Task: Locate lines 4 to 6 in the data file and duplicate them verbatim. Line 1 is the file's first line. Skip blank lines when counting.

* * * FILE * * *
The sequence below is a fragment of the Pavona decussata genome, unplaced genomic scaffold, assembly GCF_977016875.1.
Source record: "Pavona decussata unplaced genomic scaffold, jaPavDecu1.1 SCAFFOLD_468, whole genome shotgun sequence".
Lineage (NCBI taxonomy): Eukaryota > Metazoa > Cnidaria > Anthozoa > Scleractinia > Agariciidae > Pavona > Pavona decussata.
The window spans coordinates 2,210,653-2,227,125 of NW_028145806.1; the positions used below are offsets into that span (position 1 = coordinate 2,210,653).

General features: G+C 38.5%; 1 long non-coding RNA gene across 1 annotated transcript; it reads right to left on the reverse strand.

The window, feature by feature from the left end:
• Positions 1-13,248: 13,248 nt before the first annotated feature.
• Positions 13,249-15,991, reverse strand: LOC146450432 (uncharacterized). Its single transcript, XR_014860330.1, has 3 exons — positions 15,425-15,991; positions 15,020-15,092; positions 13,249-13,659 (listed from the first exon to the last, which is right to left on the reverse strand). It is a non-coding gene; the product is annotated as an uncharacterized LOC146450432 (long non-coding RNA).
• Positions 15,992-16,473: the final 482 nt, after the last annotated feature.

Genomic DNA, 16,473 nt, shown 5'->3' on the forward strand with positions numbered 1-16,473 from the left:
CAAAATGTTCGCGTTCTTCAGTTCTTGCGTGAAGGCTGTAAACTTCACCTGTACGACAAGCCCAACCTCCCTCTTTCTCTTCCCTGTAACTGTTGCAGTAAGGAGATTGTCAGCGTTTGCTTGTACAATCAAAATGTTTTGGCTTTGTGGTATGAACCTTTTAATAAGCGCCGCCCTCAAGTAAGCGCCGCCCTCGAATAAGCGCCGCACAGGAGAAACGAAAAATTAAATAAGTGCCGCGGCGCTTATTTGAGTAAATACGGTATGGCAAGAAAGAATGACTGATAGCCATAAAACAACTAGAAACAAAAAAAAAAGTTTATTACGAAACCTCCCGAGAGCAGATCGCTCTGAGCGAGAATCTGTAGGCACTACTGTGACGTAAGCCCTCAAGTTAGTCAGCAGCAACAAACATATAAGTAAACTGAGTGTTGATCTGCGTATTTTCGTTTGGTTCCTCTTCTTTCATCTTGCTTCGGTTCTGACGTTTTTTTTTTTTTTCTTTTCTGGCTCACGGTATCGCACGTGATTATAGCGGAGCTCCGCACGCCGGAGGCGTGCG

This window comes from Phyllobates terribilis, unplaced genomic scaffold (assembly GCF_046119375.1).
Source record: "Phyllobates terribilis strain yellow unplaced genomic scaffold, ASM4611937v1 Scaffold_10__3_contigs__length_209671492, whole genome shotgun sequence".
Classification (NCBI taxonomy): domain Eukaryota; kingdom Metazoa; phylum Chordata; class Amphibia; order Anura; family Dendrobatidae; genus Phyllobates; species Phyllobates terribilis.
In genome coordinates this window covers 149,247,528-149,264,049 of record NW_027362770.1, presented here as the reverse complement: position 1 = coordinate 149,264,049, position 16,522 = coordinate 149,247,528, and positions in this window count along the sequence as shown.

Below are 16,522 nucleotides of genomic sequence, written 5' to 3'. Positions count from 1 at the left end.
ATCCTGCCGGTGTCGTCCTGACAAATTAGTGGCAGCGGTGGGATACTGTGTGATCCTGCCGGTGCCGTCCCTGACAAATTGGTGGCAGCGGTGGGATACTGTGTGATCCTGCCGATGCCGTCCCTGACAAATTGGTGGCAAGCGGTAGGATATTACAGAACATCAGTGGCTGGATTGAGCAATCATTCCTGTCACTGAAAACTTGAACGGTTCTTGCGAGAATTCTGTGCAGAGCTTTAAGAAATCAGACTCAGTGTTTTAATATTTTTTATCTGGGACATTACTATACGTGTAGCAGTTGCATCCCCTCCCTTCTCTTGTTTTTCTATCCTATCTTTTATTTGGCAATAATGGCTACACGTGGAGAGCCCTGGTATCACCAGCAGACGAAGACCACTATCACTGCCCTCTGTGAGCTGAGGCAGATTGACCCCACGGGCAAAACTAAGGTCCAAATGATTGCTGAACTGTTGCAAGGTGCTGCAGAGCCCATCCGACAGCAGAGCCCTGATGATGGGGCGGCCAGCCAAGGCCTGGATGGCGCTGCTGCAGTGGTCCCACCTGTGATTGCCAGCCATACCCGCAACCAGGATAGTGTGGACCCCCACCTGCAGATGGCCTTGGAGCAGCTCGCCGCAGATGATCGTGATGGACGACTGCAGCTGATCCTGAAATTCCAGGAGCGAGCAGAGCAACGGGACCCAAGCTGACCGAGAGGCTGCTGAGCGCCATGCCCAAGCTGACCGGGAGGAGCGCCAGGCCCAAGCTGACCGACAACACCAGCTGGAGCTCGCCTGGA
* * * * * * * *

The window spans coordinates 2,210,653-2,227,125 of NW_028145806.1; the positions used below are offsets into that span (position 1 = coordinate 2,210,653).

General features: G+C 38.5%; 1 long non-coding RNA gene across 1 annotated transcript; it reads right to left on the reverse strand.

The window, feature by feature from the left end: